April 27th, 2011 by Ethan Watters

Swearing is a touchy subject, especially when it involves kids, but one researcher relates how to handle your child overhearing an errant expletive.

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The Responsibility Project

You’re driving in morning traffic when suddenly the car in your left lane swerves for the exit. You do two things instantly: Hit the brakes, and blurt an obscenity, a two-word phrase that would make your grandmother blush. When the danger has passed, you straighten out the wheel and feel a rush of relief. Then you hear a small voice from the back seat.
It’s your 4-year-old son, whom you’re driving to school. He asks matter-of-factly: “Daddy, what does that mean?” Then he proceeds to try the phrase out for himself. Often you can’t understand what your son is saying, but as he repeats the expletive, his diction is suddenly so clear that it’s as if he’s channeling Alistair Cooke. You sense that if you don’t say the right thing to him immediately, this phrase, of all the word combinations you’ve ever said to him, will enter his personal vocabulary directly and irrevocably.
If that scenario sounds roughly familiar, Timothy Jay, a professor of psychology at the Massachusetts College of Liberal Arts, has some advice: Relax. Swearing is certainly a touchy subject, especially when it involves children, but if people understood the issue a little more dispassionately, Jay says, they could gain valuable perspective.
Jay should know. Arguably the world’s expert on swearing, he has studied the use of what he calls “taboo words” for more than 35 years. In that time, he has challenged a number of common myths that surround cursing. For instance, Jay says, it’s a myth that people swear because they either can’t think of a better word or lack a proper vocabulary. “Turns out that people with better vocabularies and have a better command of the language also are the ones who know more swear words,” he says.
Also, contrary to popular belief, swearing does not indicate a lack of self-control, nor is the practice restricted to certain social classes or people withlittle education. Jay’s research proves conclusively that pretty much all fluent adult speakers know how to swear in their native language.

Jay has also discovered that the learning of those taboo words starts quite early. In two studies, one in 1980 and one in 2010, he trained researchers who had frequent contact with children to record every instance of swearing. By the time children enter kindergarten, Jay found, they’ve acquired all the rudiments of adult swearing and insulting. The average 3-4-year old has an impressive lexicon of some three-dozen swear words. (While some of the “swear words” in kindergarten circles include the sorts of words and phrases heard in G-rated movies, like “stupid” and “bum,” they also include several of the expletives common to, say, a Quentin Tarantino movie.) At this young age, girls actually have a larger cursing vocabulary than boys – although the boys soon catch up and surpass girls in both cursing vocabulary and frequency.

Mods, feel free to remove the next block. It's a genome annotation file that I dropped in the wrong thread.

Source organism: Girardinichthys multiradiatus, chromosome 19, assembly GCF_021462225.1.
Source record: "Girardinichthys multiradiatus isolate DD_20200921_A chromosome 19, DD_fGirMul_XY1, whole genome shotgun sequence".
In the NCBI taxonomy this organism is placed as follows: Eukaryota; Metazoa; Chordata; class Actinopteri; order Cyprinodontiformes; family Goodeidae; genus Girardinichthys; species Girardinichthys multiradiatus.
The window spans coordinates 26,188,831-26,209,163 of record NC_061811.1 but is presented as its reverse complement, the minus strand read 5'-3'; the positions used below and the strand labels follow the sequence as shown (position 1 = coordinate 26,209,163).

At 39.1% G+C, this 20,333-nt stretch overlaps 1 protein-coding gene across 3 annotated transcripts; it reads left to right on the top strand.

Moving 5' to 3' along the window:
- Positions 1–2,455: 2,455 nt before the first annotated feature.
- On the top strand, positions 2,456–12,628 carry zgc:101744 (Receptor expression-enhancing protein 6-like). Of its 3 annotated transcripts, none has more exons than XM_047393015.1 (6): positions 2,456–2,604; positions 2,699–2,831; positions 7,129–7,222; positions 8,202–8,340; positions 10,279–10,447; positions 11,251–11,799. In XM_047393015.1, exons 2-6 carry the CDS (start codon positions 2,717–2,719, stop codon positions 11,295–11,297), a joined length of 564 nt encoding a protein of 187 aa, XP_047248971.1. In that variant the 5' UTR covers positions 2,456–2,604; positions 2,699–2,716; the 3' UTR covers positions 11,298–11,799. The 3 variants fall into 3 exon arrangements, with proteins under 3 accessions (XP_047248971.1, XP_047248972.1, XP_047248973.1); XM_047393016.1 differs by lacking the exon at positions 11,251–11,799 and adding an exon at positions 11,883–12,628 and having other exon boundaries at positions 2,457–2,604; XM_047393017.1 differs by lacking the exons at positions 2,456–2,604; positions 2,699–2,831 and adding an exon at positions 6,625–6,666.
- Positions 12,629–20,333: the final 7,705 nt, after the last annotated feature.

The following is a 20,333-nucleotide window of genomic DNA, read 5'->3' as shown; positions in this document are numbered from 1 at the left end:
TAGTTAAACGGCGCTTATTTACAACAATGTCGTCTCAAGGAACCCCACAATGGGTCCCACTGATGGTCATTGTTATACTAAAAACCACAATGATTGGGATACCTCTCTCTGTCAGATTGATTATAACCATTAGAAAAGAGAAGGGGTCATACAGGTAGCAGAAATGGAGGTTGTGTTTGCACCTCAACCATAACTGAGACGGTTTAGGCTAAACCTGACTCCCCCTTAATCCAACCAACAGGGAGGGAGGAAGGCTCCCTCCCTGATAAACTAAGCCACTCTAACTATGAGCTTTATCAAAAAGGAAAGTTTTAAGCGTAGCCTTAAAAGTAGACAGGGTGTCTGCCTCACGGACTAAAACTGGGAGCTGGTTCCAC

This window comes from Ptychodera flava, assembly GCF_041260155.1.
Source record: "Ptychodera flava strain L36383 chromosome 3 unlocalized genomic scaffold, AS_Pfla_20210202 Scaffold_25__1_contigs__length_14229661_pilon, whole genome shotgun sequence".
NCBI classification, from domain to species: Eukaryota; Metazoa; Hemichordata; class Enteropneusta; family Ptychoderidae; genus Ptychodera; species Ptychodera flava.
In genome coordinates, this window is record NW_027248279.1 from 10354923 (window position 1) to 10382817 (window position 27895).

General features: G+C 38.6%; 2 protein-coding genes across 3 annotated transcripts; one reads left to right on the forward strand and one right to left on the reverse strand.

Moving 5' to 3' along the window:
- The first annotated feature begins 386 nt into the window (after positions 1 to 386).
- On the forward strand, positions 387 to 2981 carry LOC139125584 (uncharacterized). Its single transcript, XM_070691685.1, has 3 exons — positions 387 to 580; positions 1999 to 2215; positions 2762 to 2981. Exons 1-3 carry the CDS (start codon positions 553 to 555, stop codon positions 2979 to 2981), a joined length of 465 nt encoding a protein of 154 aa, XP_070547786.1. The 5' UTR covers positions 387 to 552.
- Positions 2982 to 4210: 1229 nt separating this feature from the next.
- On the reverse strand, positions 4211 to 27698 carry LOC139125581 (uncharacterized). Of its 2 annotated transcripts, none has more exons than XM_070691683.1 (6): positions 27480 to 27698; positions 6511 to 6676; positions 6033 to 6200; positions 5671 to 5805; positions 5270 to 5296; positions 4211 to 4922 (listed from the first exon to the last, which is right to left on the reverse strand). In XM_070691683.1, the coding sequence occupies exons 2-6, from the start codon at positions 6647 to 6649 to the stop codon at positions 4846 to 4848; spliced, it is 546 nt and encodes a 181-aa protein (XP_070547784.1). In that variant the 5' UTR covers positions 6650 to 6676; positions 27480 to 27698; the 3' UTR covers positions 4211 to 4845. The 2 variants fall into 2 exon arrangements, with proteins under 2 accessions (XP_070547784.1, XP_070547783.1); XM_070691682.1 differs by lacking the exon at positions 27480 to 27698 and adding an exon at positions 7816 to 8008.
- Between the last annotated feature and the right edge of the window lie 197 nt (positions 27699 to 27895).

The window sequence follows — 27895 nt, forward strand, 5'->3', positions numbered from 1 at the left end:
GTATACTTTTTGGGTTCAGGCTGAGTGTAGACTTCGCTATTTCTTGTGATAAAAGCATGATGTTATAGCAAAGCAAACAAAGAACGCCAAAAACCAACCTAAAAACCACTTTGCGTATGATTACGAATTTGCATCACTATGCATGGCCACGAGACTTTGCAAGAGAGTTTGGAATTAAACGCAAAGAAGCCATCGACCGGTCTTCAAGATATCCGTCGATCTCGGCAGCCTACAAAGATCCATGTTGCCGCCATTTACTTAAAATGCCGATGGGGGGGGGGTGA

Of course, learning these words and using them are two different issues. So when parent’s hear them, Jay suggests, they should do what he has done in much of his own research: Focus on the context in which the word is used, not just the word choice itself, and respond to the underlying emotion. “Most of the time taboo words communicate emotion better than other words,” he says. “These emotions aren’t necessarily anger, but also joy, surprise and happiness. Swearing is like hitting the horn in your car.”

Taboo words are most commonly used to express a burst of anger, frustration or surprise. In darker moments, they’re employed to wound or humiliate others – think hate speech or sexual harassment. One recent study even found that swearing can momentarily reduce the pain of an injury. But the same words are also common parts of humor, storytelling and social commentary.

“When you say a taboo word in front of a child, the first thing you should realize is that it’s already too late,” Jay says. “By the time he’s repeating it, he’s already learned the word.” Children are language-learning machines; picking up new words, even unsavory ones, is what they’re built to do. While there is no reversing the process, you can console yourself with the knowledge that acquiring such words and phrases is a normal part of becoming fluent in a language.
Indeed, if kids are drawn to swear words, it’s because they intuitively grasp their power to express emotions. So if you find yourself awkwardly trying to explain a word you blurted out, it’s best to address why you said it, and move on. Try not to make to make too big a deal of the moment, Jay says; that only communicates that the words are important and meaningful.

“What I’d say in that situation is, ‘That’s something that daddy says when he’s angry, and he tries not to get angry and say that.’ Be to the point, and then shut up about it.” If it’s any consolation, Jay adds, your child will doubtlessly hear those words again.

Ethan Watters is a frequent contributor to The New York Times Magazine, Wired, Discover, and other magazines, and is the author most recently of Crazy Like Us: The Globalization of the American Psyche, which was recently published by Free Press.